Nayamin, Ulric- deceased. A respected elder and Cup’ik philosopher, Joe Friday’s helper and partner, well-known for his leadership and hunting skills.
nayiq- (Phoca hispida) ringed seal.
Nekevyuut- teenage boys.
Nelson Island Mountains- mountains on Nelson Island, south of Chevak. The communities of Tununak, Toksook Bay, and Nightmute are situated on Nelson Island.
Nengqerrneq- Land mass between Aprun and Qissunaq river. Identified by highland land form.
Nukalpiaq- fortunate, skilled hunters.
Nunangnerraq- late-summer campsite area where people go to pick salmonberries, located along the Qissunaq River.
nunapik- lit. ‘real land.’ higher tundra free from coastal flooding, characterized by freshwater lakes, abundant berries, and lichens.
Pakigtaat- vegetated sod, five to six inches thick.
pairtesqevkenaku- a warning to not go against it.
Pategluku- patting of the window to remove frost.
Petugtaryaraq- festival that was held during the month of december. traditional exchanging of gifts
Puget- black fish coming up for air.
Pugyaraq- an underground entryway to and from the sod house, used during winter.
puyurniq- (Rubus arcticus) nagoonberries, commonly called raspberries.
qagan- (pl: qagatet) small, deep outlet stream connecting a lake with a river or slough. A favorite and highly effective place to set conical split-wood or wire blackfish traps.
Qagatet- large lakes where various species of fish spawn.
qagerluteng- '…they exploded' (used in a sentence).
Qaluyaat- lit. ‘dipnets.’ Nelson Island, mountains on Nelson Island, south of Chevak.
Qamaneq- lit. ‘place lacking winds or water currents.’ Salmon-fishing campsite on the Kiuqliivik River.
Qaspeq- outer lining of a parka.
qaygiq- a large sod-covered community house where men and boys slept, took fire baths, and worked on projects. It was also a place where ceremonies and dances were performed.
Qerratarutet- The wooden frame on the sod house.
qerruinaq- seal skin bag used as a harpoon float.
Qissunamiut- people of Qissunaq. Our people moved first to Old Chevak and then to the present village of Chevak.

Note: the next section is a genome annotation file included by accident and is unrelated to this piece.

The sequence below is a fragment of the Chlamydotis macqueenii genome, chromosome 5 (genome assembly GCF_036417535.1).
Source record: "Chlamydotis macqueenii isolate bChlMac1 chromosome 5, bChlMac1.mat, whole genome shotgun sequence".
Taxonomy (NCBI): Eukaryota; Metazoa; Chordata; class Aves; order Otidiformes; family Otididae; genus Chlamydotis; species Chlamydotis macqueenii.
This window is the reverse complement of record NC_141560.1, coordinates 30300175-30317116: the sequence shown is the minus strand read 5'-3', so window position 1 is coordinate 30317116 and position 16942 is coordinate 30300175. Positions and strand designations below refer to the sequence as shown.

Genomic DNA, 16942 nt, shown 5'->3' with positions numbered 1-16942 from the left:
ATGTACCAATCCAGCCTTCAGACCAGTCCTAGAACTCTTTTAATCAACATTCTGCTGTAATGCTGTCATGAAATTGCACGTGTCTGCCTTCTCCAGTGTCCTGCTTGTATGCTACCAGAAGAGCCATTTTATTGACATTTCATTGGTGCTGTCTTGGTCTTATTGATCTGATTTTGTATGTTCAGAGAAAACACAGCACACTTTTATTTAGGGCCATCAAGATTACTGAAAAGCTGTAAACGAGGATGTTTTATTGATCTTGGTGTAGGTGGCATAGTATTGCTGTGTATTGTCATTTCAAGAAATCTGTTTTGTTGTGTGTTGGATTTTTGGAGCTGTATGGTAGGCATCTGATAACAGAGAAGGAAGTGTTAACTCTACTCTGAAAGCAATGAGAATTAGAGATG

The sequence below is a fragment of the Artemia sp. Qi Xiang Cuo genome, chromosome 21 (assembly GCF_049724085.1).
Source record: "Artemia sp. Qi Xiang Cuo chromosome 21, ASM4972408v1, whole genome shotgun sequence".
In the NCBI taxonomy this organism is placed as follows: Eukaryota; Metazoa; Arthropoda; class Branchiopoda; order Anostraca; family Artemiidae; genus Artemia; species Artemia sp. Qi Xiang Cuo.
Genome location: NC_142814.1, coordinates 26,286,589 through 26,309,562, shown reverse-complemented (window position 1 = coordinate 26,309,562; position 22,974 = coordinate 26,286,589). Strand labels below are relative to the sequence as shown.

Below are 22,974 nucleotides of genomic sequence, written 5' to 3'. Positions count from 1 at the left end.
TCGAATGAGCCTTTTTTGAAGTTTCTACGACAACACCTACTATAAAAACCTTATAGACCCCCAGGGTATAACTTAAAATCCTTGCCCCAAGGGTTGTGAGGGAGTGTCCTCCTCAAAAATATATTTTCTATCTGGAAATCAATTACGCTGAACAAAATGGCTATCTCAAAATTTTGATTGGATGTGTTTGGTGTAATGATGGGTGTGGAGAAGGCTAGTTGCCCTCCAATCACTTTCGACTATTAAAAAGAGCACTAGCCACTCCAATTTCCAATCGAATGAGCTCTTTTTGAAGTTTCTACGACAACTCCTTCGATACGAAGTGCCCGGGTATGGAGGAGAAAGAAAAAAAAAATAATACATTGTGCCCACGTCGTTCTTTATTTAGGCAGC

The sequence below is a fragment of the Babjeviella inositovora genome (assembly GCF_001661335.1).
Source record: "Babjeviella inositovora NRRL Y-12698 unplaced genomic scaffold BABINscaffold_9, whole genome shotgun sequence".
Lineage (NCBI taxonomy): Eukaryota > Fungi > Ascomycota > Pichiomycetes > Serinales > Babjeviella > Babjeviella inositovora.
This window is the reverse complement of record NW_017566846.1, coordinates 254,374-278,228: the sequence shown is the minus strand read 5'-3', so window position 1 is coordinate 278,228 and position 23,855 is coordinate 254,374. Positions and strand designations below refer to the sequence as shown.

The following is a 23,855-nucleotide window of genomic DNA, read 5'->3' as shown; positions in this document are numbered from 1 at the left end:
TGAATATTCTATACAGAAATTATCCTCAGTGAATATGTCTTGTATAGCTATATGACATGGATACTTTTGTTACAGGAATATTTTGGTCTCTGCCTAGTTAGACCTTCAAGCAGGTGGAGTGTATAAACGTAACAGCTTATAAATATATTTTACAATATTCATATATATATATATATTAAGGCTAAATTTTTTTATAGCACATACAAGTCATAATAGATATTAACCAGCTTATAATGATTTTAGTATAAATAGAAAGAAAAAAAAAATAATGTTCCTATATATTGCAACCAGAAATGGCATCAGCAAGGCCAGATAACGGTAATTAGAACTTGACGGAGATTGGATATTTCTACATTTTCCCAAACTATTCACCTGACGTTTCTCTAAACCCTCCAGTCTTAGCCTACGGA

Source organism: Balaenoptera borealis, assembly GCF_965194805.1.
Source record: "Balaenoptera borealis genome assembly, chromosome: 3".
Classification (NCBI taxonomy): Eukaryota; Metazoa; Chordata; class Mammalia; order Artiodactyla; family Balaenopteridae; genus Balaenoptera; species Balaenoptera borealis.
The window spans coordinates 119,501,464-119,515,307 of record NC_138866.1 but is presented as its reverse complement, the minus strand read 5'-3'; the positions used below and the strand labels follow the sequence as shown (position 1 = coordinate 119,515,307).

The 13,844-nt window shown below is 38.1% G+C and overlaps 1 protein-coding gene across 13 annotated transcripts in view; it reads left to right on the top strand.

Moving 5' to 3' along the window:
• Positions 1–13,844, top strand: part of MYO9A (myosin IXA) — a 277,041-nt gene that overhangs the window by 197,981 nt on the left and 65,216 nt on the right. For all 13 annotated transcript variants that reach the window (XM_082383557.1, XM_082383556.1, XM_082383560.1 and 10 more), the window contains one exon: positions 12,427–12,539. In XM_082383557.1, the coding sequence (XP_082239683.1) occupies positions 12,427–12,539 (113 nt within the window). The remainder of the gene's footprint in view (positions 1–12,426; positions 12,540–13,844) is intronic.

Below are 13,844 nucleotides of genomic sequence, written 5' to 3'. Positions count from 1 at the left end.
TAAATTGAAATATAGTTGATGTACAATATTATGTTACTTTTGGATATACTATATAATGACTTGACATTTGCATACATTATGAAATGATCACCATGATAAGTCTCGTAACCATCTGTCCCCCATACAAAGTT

Qissunaq- the main river area where the people of Chevak originated from, including campsites along the Qissunaq River and inside the tributary streams and sloughs.
Qugciq- place located about twelve miles northwest of chevak. used for spring seal hunting and commercial fishing.
quunarliaraq- (Oxycoccus microcarpus) bog cranberry.
Quyungssiq- salmon-fishing campsite on the Aphrewn (Aprun) River.
Scammon Bay Mountains- the Askinuk Mountains. (See Askinuk)
Scammon Bay- village located north of Chevak, and is situated on the north side of the Askinuk mountains.
taperrnaq- (Elymus mollis) beach rye grass. Other names used are saltwater rye grass or coarse seashore grass. This strong grass is used for weaving grassbaskets and loosely woven carrying bags.
Tapraq- skin, rope or string used to tie various things like carving, masks ect.
tayaruq- (Hippurus species) mare's-tail plant.
teggneq (pl. teggneret or teggenret)- a respected elder.
Tengmairun- First of the seasonal festivals held during the end of the summer season. A lot of preparation was done before this celebration. This was a form of potlatch.
Tevyarmiut- salmon-fishing campsite on the first-outer bend of the Kiuqliivik River.
tumagliq- (Vaccinium vitis) lowbush cranberry. Used in akutaq.
Tuqtuq- first combustible engines.
Tutemkaq- burrow step for the underground passage way in the sod house.
Ualirneq- the wall located at the entrance of the sod house.
Uqnaq- Sourdough soup flavored with fish liver and blood. Eaten only once a year during salmon fishing season.
Ukalikciq- river where salmon-fishing and salmon berry-camps are situated. This river is one of the tributaries of the Kashunak River, and is accessible to the Ingrissaareq Mountain.
Unguyaq- Gathering of flightless molting geese.
Uniqullek- One of the qaygiq in Nunaruluq. This Uniqullek was an ancient building to the south of Qaygicuaraq.
Uqicitaaryarnariuq- "it is time to go get seal blubber." This expression is for the blubber of bearded seal only.
Uqiquq- Passing out of bearded seal oil- The stripped long blubber for girls in the family and square cut blubber for men in the household.
Urasqaq- painting on the faces on the fifth day of itertaaq to commemorate the time the youngsters encountered a supernatural being.
utngungssaaq- (Hippurus vulgaris) the edible tuber of the mare’s-tail plant gathered by mice and collected by people from the mouse’s winter caches.
Yukon River- longest and largest river system in Alaska. The Yukon drains into the Bering Sea through a number of channels, mostly north of Chevak. Over tens of thousands of years, it has created a large delta (the Y-K delta). The majority of Yup’ik communities are situated in this delta or along its sea coast.
Yup’ik- lit. ‘real person.’ Language of the Central Alaskan Yup’ik area from Seward Peninsula to the Alaska Peninsula; more generally, a person from that region.